Article by Felicity Cullen, Gray's Inn Chambers, published in the July 2001 issue of Tax Adviser. Since the introduction of taper relief in 1998, practitioners have raised concerns as to the way in which the term 'security' would would be interpreted for the purposes of the relief.
The Revenue has acknowledged these concerns and some months agao announced that it would issue guidance as to the meaning of 'security' for taper relief purposes in Summer 2001. The June 2001 issue of the Tax Bulletin contains the promised guidance.
In summary, the guidance states that:
a) a security within the meaning of TCGA 1992 s132 is a security for the purposes of taper relief;
b) a debenture possessing the characteristics of a 'debt on a security' will be a security for taper relief purposes;
c) a debenture which is only deemed to be a security by TCGA 1992 s251(6) is not a security for taper relief purposes.
The issues that arise in determining whether a debt instrument is a 'security', in the broader capital gains tax (CGT) context, are well known and will not be discussed at length in this article. In the context of the meaning of 'debt on a security', the most recent authority is in Taylor Clark International v Lewis  STC 1259 where, in short, it was held that in order to be a 'security' a debt had to be a marketable investment.
The courts have not produced any definitive statement as to what is meant by a 'marketable investment' but, inevitably, there are debt instruments in issue which, though intended to be securities for taper relief purposes, will not be regarded as 'marketable investments' and will not fall on the right side of the line.
It is, for example, not infrequently the case that, for various commercial reasons, securities are not freely transferable; and this may, depending on the terms of the instruments as a whole, cause them to fall outside the definition of securities for taper relief purposes.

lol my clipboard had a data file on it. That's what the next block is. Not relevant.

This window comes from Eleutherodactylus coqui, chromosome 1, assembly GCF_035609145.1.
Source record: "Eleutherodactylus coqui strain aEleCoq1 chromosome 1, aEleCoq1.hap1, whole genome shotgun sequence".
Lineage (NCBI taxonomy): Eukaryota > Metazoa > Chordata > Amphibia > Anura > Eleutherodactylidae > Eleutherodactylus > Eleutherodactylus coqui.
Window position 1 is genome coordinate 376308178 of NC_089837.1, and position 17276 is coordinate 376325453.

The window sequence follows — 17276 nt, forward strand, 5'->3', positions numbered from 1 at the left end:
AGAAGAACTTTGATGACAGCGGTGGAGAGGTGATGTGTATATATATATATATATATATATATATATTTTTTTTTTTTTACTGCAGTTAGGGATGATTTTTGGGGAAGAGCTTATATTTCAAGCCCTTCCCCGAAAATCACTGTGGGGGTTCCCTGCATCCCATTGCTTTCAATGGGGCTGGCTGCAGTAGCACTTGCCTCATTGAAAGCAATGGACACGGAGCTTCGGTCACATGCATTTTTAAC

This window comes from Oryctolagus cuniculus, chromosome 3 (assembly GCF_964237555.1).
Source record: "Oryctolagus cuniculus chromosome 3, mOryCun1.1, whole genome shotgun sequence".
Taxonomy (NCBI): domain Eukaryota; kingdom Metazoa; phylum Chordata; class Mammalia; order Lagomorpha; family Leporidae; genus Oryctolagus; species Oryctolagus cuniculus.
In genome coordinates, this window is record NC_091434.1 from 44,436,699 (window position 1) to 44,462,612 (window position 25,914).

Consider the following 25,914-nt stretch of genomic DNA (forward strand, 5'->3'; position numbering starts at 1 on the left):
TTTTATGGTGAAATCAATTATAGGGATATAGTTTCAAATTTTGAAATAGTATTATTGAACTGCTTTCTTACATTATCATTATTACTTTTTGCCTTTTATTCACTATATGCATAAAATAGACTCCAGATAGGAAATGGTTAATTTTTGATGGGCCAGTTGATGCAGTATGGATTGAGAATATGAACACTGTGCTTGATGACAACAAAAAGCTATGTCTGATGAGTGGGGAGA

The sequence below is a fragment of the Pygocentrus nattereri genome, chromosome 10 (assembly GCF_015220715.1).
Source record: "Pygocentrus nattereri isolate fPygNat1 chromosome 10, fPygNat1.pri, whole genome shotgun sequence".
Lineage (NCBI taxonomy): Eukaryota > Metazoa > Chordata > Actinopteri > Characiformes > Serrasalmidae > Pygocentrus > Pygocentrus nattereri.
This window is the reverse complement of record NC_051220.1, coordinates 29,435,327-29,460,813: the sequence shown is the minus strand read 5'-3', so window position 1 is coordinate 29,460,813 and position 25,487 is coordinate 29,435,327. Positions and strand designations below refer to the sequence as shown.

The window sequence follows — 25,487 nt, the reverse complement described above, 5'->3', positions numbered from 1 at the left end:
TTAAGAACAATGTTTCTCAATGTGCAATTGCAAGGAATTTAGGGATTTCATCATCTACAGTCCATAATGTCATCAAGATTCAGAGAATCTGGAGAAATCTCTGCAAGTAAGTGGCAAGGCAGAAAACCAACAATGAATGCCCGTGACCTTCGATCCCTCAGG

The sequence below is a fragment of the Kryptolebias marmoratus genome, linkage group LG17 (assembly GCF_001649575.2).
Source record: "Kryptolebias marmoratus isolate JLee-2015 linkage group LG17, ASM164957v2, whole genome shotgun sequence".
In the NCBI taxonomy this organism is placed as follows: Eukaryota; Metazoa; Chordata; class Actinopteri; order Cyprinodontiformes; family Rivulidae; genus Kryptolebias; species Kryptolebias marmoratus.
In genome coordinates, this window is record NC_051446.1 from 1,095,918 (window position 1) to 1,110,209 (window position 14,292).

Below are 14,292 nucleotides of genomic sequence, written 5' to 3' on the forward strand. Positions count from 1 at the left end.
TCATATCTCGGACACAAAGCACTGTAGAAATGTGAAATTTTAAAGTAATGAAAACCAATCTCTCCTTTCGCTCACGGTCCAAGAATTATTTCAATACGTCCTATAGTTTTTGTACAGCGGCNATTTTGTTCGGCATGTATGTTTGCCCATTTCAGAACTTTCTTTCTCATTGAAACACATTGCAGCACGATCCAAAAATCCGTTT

The context in which securities (as opposed to shares) and issues concerning them most frequently occur for taper relief purposes is takeovers, ie where loan notes (whether or not together with shares) are issued in exchange for shares on the occasion of company acquisitions, and it is this context in which this article is set. In this context, the loan notes will often have substantial gains (deriving from the former shareholdings) inherent in them and the holders will want to maximise their taper relief by ensuring, first, that the loan notes are indeed 'securities' which are eligible for taper relief and, secondly, that the crystallisation of the gains is deferred as long as necessary or desirable.
This article addresses the question of whether in the light of the guidance on the meaning of 'security' for taper relief purposes the terms of debt instruments issued or to be issued on exchanges (and which do not or may not constitute securities as that term is now to be interpreted by the Inland Revenue can be amended or varied so as to fall, or fall more clearly, within the Revenue's interpretation of 'security'.
Existing loan notes
It may be possible to amend an existing loan note so as to improve (where necessary) its status as a 'security'. For example, a loan note which does not include a provision permitting assignment could, in the light of the Inland Revenue's interpretation of security, be amended so as to include such a provision.